Talks on Zululand university strike to start soon
Nehawu welcomes talks to end a nine-week strike by hundreds of University of Zululand workers
THE National Education, Health and Allied Workers Union (Nehawu) has welcomed Higher Education Minister Blade Nzimande’s attempts to end a nine-week strike by hundreds of University of Zululand workers.
Nehawu-affiliated workers at the university embarked on the strike on August 18, demanding a wage increase, pay progression, insourcing and the conversion of temporary staff to permanent employment. The strike entered its ninth week on Monday with no end in sight.
Two weeks ago nine vehicles belonging to the institution, including three buses, were torched by unknown people. Damage to property so far exceeds R5m. The university last week obtained an interdict from the high court that prevented Nehawu members from picketing inside its premises.
Nzimande on Friday met a delegation from Nehawu and he was appraised about the situation at the university. Workers told him what they thought could bring the strike to an end so that the academic programme could resume.
Nehawu chairman in KwaZulu-Natal Siyanda Zungu on Sunday confirmed the meeting with Nzimande. "He said he was concerned about the situation and the fact so many weeks have passed yet no solution has been forthcoming.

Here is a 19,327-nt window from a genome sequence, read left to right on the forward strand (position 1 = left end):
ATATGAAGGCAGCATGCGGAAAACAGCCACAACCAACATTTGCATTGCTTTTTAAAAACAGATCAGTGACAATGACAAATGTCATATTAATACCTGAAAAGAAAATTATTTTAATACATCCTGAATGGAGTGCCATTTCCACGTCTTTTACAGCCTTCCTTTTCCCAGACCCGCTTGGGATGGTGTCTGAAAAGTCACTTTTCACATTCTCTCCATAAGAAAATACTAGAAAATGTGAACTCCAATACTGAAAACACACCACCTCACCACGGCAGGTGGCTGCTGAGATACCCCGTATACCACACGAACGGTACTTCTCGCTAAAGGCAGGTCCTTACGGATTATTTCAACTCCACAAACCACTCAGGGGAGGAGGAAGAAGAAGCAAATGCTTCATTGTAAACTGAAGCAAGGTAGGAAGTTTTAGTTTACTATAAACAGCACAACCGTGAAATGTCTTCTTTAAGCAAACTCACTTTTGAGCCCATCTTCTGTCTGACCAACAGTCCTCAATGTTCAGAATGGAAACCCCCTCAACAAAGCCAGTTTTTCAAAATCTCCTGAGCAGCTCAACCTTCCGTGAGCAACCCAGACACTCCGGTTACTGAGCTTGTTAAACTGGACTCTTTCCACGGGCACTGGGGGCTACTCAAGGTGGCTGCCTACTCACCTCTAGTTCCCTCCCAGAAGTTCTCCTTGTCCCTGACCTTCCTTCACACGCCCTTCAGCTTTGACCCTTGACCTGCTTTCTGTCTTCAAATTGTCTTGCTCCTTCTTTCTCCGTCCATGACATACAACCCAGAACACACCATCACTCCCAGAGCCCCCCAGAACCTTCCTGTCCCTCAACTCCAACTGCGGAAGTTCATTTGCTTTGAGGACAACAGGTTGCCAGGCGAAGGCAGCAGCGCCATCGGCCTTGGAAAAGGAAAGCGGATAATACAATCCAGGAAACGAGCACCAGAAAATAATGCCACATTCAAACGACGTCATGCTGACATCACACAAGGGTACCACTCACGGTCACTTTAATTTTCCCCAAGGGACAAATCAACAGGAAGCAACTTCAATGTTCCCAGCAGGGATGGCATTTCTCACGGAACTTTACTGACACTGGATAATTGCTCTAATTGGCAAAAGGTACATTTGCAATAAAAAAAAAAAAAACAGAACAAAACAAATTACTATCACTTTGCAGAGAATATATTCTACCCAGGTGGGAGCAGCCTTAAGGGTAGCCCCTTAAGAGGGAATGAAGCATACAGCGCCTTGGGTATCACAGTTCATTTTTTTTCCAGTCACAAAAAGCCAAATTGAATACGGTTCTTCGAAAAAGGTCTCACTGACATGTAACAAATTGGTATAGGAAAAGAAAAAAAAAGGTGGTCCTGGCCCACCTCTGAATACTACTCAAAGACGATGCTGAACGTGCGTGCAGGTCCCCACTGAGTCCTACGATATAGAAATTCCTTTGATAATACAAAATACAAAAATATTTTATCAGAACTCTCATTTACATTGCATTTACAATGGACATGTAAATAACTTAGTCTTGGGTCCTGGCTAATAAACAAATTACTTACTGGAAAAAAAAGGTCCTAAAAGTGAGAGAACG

"We gave the minister our outlook on the problems and the conditions of the workers and students. He promised to intervene after speaking to the other side [the university] and we promised that we will do everything in our powers to ensure that the strike is resolved and lectures resume, and our students are able to write the year-end examinations," Zungu said.
Nzimande said on Saturday he had persuaded the union and the university to agree to the appointment of a six-member team to hold marathon negotiations to end the strike. The team would comprise three university officials and three from Nehawu, and it would start urgent negotiations.
"Under a normal situation, it is the duty of institutions and unions to try and find each other when there are strikes and other industrial action. But in this particular case, I decided to intervene because the Commission for Conciliation, Mediation and Arbitration had failed to resolve this strike and now we are entering a critical time of examinations," he said.
Nzimande urged both sides to try to find each other for the sake of the university and its students, who would be greatly disadvantaged if the strike persisted.
University spokeswoman Gcina Nhleko was not available to comment on Sunday. But she told Business Day on Thursday that the institution was doing all it could to find a solution to end the strike.